Coming in 2017
Winter and summer, in every free moment, I searched for knowledge about Temagami at the archives or in interviews. The extensive work of friends such as Craig Macdonald, Chief Gary Potts, and Jim Morrison enabled me to advance further with place names, travel routes, and historical research. But the most precious wisdom about the Temagami wilderness came from the elders. Bill Twain, Michael Paul, Madeline Katt Theriault, Jane Albany Katt, Shimmy Misabi, Tillie Misabi, Walter Becker, Lizzie Whitebear Page, George Peshabo, Leo Paul, Phil Potts, and others revealed a heritage more complex and informative than anyone ever expected.
My book in progress, Secrets of the Temagami Wilderness, will contain everything that I collected and learned. This challenging book combines native oral history, archival research, place name knowledge, pictographs, information from unearthed artifacts, legends and mythology, aboriginal land use, and a love of the Temagami area. A few excerpts from Secrets of the Temagami Wilderness can be opened below. The Temagami Gallery Page of this website contains photographs of some of the Temagami elders and historic photographs of the Temagami area.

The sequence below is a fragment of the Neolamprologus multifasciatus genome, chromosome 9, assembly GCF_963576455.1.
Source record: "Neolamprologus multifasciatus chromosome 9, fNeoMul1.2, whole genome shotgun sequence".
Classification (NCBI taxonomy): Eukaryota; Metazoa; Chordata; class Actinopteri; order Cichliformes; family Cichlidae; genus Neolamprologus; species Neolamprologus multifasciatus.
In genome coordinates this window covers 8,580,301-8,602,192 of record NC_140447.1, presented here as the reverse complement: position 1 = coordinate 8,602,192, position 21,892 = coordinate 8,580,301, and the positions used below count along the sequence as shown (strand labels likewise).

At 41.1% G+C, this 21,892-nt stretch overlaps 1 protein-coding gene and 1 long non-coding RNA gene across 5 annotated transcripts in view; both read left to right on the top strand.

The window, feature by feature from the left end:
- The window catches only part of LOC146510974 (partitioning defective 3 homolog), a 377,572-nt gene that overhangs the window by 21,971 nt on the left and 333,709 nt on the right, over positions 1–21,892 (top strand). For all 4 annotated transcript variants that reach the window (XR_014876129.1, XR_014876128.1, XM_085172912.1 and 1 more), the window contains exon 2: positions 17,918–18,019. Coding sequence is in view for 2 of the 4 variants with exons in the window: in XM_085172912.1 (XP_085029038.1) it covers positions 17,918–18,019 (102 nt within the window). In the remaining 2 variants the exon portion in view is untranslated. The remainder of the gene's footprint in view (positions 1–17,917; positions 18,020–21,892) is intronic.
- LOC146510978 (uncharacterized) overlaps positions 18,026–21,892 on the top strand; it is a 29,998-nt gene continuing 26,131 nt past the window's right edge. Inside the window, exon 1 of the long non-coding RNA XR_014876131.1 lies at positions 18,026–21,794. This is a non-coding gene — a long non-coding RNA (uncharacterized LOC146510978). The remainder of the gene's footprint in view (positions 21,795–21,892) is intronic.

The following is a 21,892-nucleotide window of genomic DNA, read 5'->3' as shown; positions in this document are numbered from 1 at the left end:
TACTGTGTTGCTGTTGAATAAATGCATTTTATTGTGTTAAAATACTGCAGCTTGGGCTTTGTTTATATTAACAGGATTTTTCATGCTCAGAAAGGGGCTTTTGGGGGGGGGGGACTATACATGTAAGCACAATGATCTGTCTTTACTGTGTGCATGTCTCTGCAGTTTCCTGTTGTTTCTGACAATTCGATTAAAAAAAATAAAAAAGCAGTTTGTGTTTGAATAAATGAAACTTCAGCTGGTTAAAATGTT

“As Bear Island elder George Peshabo once reported, ‘There is a lake with a nice sand beach back in the bush where you can’t sleep. Something keeps up a racket all night, so nobody camped there.’ The ‘something’, which he would not name directly, refers to the May-May-Gwayshik or ‘Little Wild Men.’”
“The true Temagami wilderness story could be told best through the richness of aboriginal oral history... Written source materials provided historical contexts for these individuals, but the cumulative recollections carried by a passing generation of tribal elders restored personal history into names extracted from brittle documents.”